SPOILER ALERT: I'm going to spoil the ending!
I wouldn't say I "enjoyed" this book, since it made me sad and angry more than anything. For one thing, the Black men in this novel are treated brutally, and that would be bad enough if it were only historical, but obviously it's something that's a huge problem in the U.S. right now, in 2016.
That the Black women are also treated brutally is made even more unpalatable by the fact that our three main protagonists, Hetty, Charlotte, and Sky, are all such brilliant, likable women. Charlotte and Hetty are not only deeply intelligent, but also brilliant textile artists, as befits women of the Fon (also called Dahomey) people, who are known for their textile arts.
I applaud the real-life Sarah Grimke for speaking out against slavery and for the cracks she made in the glass ceiling. I really do. But the fictional version of Sarah comes across as a mediocre-to-bad abolitionist, since she can't even save her alleged "friend" from her sadist of a sister, Mary, until Hetty is 45 years old. It seems as if this novel is praising an ineffectual, if well-meaning, white woman while a brilliant Black woman languishes in captivity.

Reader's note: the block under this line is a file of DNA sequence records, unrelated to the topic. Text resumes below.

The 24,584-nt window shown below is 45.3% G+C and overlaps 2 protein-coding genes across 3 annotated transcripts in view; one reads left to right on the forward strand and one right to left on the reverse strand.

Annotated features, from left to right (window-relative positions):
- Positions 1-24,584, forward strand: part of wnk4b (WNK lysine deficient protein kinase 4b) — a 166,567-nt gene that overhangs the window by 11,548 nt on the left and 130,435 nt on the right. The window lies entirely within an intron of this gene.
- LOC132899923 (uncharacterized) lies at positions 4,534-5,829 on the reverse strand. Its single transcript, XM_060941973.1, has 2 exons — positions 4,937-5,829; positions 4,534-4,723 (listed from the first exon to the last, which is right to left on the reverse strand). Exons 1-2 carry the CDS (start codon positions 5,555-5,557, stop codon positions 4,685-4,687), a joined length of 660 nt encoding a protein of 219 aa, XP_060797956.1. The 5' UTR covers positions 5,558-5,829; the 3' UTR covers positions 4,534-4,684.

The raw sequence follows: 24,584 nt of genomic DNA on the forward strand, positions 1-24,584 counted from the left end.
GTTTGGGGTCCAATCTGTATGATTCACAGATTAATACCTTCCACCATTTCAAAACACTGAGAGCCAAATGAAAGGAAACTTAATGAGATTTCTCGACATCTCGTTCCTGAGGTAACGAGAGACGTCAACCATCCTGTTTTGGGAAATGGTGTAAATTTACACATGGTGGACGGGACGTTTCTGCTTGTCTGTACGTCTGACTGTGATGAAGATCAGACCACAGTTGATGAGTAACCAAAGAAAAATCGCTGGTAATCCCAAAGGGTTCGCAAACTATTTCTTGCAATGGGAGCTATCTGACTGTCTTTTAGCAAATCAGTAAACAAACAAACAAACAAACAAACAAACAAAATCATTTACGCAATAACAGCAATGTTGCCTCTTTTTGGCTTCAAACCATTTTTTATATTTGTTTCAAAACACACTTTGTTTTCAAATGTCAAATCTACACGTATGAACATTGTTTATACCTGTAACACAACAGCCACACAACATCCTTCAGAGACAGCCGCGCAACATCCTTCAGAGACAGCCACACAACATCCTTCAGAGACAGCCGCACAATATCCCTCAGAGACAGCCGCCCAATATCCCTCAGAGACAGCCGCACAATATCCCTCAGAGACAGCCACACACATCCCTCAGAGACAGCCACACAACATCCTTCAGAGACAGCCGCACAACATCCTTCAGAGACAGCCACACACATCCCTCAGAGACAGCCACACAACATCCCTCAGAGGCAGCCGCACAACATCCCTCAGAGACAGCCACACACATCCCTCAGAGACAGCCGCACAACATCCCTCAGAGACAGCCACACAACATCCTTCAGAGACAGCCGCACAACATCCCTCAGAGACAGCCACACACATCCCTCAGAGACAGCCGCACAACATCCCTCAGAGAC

It's not exactly fair to judge women in the early Victorian period by 21st century standards, I know. But I can't really buy the story of Hetty and Sarah's supposedly deep and heartfelt friendship if Sarah is barely going to raise her finger to help her friend get free.
This book is really well-written and spellbinding, but with all the backlash against feminism and against the human rights of African-Americans that we deal with on a daily basis now, it's hard not to be angry that the wounds of the past have been festering for the last 200+ years. It's to Sue Monk Kidd's credit that she makes it so difficult to divorce fiction from reality, but my feelings are the way they are.
I checked this audio book out from my local library and was not obligated to review it in any way.